Full steam ahead on marketing, hotel tax for Tourism Cowichan Society

The Tourism Cowichan Society is preparing to move quickly with extensive plans for destination marketing of the valley.

The Tourism Cowichan Society is preparing to move quickly with extensive plans for destination marketing of the valley.

The Cowichan Valley Regional District approved a five-year agreement with the society in which it will receive $120,000 per year to deliver regional tourism marketing on behalf of the CVRD.

The agreement also allows the society to pursue the implementation of a hotel tax on the valley’s accommodation industry to help pay for destination marketing.

The TCS had also been earmarked for $138,000 in funding from Destination BC, but that came with the condition that the money must be leveraged with funding from other local agencies and stakeholders, so the funding from the CVRD secures it for the society.

Janet Docherty, chairwoman of the society, said it’s the first time the TCSS has had substantial core funding for its plans for destination marketing in the valley.

“It’s incredibly exciting,” she said of the funding.

“The various tourism strategies in the valley have been fragmented for a long time, but now the society will encourage all stakeholders to work together. Tourism is a major economic driver in the valley and we want to see it increase. As tourism increases, so will the economic well being of everybody in the valley.”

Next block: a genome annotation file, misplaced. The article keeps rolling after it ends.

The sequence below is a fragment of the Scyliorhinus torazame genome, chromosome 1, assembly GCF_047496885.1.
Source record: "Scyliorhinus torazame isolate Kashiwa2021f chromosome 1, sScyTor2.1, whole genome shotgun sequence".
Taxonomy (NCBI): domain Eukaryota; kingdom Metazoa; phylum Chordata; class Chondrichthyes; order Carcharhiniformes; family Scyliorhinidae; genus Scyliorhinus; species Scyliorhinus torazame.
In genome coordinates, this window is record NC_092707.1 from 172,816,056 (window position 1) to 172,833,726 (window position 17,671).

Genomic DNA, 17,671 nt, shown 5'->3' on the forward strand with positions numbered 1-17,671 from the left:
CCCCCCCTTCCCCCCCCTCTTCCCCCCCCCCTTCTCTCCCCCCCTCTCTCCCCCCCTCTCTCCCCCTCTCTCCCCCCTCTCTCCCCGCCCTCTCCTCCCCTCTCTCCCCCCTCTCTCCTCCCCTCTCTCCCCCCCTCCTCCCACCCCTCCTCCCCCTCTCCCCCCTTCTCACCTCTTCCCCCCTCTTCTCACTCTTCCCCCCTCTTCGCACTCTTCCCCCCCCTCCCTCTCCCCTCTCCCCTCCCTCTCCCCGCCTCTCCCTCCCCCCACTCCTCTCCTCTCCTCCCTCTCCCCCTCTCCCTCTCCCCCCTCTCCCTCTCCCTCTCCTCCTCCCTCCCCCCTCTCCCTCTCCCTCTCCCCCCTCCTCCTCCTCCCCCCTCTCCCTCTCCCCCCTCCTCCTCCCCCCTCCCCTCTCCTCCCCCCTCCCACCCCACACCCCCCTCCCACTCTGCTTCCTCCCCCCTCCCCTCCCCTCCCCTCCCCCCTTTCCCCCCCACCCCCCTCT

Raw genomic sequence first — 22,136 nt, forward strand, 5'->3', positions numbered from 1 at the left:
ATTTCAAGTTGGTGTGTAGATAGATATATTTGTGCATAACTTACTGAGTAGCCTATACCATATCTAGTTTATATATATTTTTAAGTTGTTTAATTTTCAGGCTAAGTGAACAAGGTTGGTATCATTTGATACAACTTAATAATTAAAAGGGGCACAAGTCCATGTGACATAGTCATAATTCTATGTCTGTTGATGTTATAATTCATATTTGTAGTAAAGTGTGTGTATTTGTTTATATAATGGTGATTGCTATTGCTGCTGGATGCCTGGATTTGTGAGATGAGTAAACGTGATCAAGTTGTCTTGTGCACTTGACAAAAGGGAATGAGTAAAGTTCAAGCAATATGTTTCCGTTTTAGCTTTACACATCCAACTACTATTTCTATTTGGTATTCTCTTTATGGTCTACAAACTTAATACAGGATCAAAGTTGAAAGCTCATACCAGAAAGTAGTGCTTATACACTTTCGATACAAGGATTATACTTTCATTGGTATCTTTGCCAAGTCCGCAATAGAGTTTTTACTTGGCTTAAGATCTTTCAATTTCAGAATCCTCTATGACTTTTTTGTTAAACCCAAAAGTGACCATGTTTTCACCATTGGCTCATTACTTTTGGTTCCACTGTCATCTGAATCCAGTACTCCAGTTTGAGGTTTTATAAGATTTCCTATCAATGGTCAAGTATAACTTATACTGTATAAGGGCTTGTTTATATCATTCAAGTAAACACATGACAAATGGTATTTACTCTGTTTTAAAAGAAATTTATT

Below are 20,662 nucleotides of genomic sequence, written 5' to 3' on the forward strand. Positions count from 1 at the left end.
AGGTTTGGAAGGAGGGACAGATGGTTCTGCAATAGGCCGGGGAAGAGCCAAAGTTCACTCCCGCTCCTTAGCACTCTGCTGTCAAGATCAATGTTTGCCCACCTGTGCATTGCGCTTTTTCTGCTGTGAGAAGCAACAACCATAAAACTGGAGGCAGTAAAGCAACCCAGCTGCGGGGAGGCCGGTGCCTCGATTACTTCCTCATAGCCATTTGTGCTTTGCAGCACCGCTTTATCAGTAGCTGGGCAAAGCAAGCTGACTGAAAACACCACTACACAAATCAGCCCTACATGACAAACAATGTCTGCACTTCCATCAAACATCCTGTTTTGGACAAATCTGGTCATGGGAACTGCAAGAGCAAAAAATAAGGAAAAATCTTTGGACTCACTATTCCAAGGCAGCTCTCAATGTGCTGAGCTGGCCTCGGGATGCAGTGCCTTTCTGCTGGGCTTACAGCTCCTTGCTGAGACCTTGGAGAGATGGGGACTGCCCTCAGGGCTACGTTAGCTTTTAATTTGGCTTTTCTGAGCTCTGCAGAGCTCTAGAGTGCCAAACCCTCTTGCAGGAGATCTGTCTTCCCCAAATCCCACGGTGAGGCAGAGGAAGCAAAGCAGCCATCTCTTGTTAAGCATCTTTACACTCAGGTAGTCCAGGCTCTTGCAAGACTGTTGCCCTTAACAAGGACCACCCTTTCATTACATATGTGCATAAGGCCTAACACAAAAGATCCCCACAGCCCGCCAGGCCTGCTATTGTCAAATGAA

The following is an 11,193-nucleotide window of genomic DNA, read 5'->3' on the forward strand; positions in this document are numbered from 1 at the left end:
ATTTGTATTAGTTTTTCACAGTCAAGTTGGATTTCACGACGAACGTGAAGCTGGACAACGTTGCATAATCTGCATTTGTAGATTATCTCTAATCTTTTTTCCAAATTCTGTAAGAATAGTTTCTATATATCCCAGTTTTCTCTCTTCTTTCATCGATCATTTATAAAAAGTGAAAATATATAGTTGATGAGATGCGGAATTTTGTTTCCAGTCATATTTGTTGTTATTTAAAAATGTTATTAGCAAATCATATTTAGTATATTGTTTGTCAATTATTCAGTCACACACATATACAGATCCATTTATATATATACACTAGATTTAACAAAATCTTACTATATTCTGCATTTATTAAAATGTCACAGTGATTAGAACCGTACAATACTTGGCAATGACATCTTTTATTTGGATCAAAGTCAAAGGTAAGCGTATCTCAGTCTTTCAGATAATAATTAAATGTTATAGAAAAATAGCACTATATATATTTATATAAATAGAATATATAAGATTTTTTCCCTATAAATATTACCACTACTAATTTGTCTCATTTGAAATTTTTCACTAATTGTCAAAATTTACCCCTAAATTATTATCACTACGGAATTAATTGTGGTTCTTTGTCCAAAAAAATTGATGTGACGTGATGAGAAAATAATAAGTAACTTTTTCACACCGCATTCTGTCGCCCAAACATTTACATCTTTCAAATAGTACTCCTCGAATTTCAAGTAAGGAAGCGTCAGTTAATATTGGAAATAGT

But Docherty said that while the funding will allow the society to finally begin to devise and implement a number of tourism strategies, it’s still not enough to market the whole valley.

She said implementing a hotel tax is one way of increasing revenues for the tourism initiative.

She said the Cowichan Valley is “at a disadvantage” with many other jurisdictions on Vancouver Island who already have hotel tax policies in place to assist their local tourism initiatives.

“At first blush, the hotels we talked to are supportive of the tax if it helps bring more tourists here,” Docherty said.

“The money from the tax doesn’t come from the hotels themselves, but from the tourists who stay in them. We’ll be working with Tourism Vancouver Island in the coming months to discuss this with the local accommodation industry. The businesses will have a spot on our governance board so they will have a say as to how the money is spent.”

Docherty said the society will be hosting at least four town hall meetings over the next nine months, and all stakeholders in the valley’s tourism will be invited to attend.

She said information on the society, its plans for destination marketing and how to get involved will be provided at the meetings.

The first meeting is scheduled for May 25 at 5 p.m. at 1230 Merridale Rd, the next is May 26 at 5 p.m. at the Best Western Hotel in Duncan, followed by a meeting on May 31 at 5 p.m. at the Chemainus Theatre and another  June 1 at 4 p.m. at the Country Grocer, 83 Cowichan Lake Rd.

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